There’s that great scene in The Bluest Eye with Pecola’s mother, who works as a maid and just has this horrible life. Her employer, the white lady, is upset because she had sent her brother to dental school and then he didn’t invite her to his party. And that would hurt anyone’s feelings. But having Pecola’s mother in the same scene makes this betrayal by the brother to the employer just seem silly and slight. It is actually worth feeling bad about, it’s just that when Pecola’s mother is in the scene, you can’t feel bad. It’s kind of like how Roy’s mother says to Celestial, “If I can’t cry, nobody cries.”
INTERVIEWER: Toward the beginning of the book, Celestial says, “I fully believed that I would leave the court room with my husband beside me. Safe in our home, we would tell people how no black man is really safe in America.” Can you talk about this?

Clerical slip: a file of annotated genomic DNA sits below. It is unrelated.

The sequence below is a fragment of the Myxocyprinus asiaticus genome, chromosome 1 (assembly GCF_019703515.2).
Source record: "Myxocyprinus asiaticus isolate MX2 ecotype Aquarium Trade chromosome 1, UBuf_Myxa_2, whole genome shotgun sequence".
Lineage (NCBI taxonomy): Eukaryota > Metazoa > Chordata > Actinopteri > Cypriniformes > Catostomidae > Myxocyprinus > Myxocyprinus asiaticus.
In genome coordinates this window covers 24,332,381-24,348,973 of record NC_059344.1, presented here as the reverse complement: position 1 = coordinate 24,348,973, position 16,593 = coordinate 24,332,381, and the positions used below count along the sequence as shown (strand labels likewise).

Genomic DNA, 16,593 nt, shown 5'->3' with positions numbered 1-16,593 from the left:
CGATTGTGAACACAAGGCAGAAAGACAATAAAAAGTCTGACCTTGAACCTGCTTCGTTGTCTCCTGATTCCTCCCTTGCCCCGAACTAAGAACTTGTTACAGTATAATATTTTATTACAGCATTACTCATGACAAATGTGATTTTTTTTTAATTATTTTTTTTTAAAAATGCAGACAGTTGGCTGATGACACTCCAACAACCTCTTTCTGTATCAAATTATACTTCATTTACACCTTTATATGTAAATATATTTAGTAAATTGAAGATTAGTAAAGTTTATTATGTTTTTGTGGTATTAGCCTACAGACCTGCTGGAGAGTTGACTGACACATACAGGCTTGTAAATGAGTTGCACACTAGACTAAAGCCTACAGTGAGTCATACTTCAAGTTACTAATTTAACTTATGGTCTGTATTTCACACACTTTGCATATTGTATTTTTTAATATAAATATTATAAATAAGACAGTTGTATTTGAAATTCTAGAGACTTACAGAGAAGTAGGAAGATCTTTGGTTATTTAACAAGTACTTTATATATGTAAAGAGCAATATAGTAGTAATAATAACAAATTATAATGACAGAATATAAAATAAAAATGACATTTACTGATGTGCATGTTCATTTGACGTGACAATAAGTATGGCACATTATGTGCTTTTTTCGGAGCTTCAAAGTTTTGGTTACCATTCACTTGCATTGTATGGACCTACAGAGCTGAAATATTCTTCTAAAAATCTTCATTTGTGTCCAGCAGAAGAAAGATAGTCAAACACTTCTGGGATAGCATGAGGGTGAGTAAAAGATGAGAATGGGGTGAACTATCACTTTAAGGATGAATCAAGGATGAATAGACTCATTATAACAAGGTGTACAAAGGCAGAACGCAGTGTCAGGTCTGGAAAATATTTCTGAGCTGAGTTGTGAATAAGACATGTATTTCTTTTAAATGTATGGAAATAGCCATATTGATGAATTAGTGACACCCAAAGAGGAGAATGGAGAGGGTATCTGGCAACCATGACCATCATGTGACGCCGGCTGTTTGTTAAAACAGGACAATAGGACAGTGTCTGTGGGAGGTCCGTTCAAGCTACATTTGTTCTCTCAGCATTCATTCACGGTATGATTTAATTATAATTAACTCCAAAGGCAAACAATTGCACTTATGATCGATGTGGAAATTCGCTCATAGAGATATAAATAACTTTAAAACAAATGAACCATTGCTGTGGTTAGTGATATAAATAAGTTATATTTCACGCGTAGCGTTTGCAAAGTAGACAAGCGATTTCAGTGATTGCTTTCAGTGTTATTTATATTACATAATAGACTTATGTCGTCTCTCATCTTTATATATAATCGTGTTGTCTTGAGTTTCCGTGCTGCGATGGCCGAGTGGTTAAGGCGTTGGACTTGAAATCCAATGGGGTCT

JONES: I think that before then, this idea of the peril of black men was there, but she didn’t think it would happen to them. She was fully aware that this happens to people. She just thought it was going to occupy a rhetorical space for them, not an actual experience. We do have this idea that all black people are equally at risk, but it’s really not true. Class mitigates that risk a lot, and since Celestial is from a more upper-class family—upper-class for black people—she knew about this fear as a matter of theory. Have you seen those stats about black men living in certain parts of New York, that each one has been stopped and frisked something like forty times? Being stopped and frisked is a part of their lives. For black men from different backgrounds, the fear of being stopped and frisked is a part of their life, but it’s not the daily violation that it is for working-class people. Or Philando Castile in Minneapolis, they said he had been stopped by the police hundreds of times. I would say everyone is vulnerable, but some people are more vulnerable than others.